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Selling a House in Texas with Lease Options is a Nuanced Process

Selling a house in the state of Texas does not always need to be an outright, simple sales transaction. Still, some people in the market, as either a buyer or seller, wonder if it is even legal to arrange for a rent to own deal for a residential property in this state. The short answer is, yes, but only if you carefully examine the situation and how the applicable statute in Texas could work for it.

It is crucial to bear in mind, however, that these lease options for residential property sales are vigorously regulated and the statutory penalties for incorrectly selling a house on a lease option are severe. You must comply with the statute to the letter of the law.

To be clear at the outset of this examination, a lease option in connection with the purchase of real estate is in layman’s terms a is a rent to own agreement. Be aware that while this scenario is also sometimes called a lease purchase, technically speaking, a lease purchase would be a constructed in a somewhat differ manner.It is legal to lease to buy a house in Texas, if the deal is properly structured.

A lease option may be one agreement or two, but it is necessarily an agreement to lease (rent) a piece of property, with the right (but not the obligation) to buy that property at a certain price and within a certain time frame.

Lease options are governed by the Texas Property Code, Title 2, Chapter 5, Subchapter D, beginning with section 5.061. The title of Subchapter D is “Executory Contract for Conveyance,” which is a fancy way of saying “real estate sales where title (the deed) does not transfer to the buyer right away, but later.” Specifically, the statute states that it does apply to lease options:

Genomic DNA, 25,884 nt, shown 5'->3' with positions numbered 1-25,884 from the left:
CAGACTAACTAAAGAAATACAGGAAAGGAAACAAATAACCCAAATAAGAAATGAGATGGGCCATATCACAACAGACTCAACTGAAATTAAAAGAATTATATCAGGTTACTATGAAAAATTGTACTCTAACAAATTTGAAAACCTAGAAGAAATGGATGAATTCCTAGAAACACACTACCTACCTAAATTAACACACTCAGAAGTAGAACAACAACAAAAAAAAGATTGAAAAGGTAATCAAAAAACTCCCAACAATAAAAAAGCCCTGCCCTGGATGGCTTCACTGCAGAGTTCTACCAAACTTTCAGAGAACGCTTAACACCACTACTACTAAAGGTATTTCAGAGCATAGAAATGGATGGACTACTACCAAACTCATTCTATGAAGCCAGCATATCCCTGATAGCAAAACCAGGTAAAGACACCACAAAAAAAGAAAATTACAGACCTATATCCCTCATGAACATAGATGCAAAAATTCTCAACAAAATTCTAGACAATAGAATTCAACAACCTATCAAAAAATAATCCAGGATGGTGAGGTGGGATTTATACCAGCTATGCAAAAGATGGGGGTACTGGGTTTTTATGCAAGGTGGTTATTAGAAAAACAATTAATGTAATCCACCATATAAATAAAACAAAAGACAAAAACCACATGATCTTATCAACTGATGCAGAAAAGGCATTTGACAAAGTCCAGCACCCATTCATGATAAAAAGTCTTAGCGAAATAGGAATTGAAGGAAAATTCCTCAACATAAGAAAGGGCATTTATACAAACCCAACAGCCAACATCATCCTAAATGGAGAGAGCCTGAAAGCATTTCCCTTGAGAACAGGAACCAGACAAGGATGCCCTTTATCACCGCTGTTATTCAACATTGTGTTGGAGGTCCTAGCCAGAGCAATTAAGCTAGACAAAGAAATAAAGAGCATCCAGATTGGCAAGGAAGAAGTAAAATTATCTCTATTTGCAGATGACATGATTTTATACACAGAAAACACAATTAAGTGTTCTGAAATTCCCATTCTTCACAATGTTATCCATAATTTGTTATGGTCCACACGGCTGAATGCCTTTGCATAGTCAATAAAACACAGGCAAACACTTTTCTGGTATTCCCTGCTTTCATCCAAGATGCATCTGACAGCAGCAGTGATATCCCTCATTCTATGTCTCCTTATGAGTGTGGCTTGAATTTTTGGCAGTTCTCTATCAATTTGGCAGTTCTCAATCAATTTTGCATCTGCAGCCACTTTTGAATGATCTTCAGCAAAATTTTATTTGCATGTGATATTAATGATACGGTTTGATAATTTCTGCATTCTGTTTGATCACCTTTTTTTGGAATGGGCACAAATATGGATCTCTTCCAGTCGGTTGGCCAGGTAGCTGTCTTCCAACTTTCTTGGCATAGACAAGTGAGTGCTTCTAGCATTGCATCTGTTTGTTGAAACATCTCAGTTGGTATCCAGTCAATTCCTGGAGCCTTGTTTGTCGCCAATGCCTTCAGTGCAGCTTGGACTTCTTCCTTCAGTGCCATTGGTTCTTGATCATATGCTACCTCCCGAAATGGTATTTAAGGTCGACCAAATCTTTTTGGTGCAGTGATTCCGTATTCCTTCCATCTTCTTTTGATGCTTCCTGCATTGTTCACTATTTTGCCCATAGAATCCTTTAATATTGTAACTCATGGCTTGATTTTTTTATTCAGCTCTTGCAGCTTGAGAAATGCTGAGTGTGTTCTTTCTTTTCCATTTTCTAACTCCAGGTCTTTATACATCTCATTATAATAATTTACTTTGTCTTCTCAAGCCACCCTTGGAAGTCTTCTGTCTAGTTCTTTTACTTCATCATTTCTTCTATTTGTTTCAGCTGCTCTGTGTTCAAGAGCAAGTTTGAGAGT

Sec. 5.062. APPLICABILITY. (a) … For purposes of this subchapter, and only for the purposes of this subchapter… an option to purchase real property that includes or is combined or executed concurrently with a residential lease agreement, together with the lease, is considered an executory contract for conveyance of real property.

Yet, the statute does not apply to all lease options and some are specifically excluded. There are no statutory restrictions on any of the following lease option transactions:

  • any non-residential property (commercial, industrial, etc.); or
  • any residential property, unless one of the following people intends to live in the house: the tenant-buyer or the tenant-buyer’s spouse, parent, child, sibling, grandparent, or grandchild (or the spouse of any of these people); or
  • any contract that conveys title to the tenant-buyer within 180 days of the execution of the contract.

Of course, most lease options are residential, and most tenant-buyers intend to live in the houses they are buying, and most tenant-buyers need more than six months to exercise their options. So most lease options will be subject to the statute – at least somewhat. That’s the bad news.

The good news is that there are enough loopholes and exceptions in the statute that if you’re careful and smart (and, you know, have a good real estate lawyer), you can sell your house on a lease option safely, profitably, and yes – legally.

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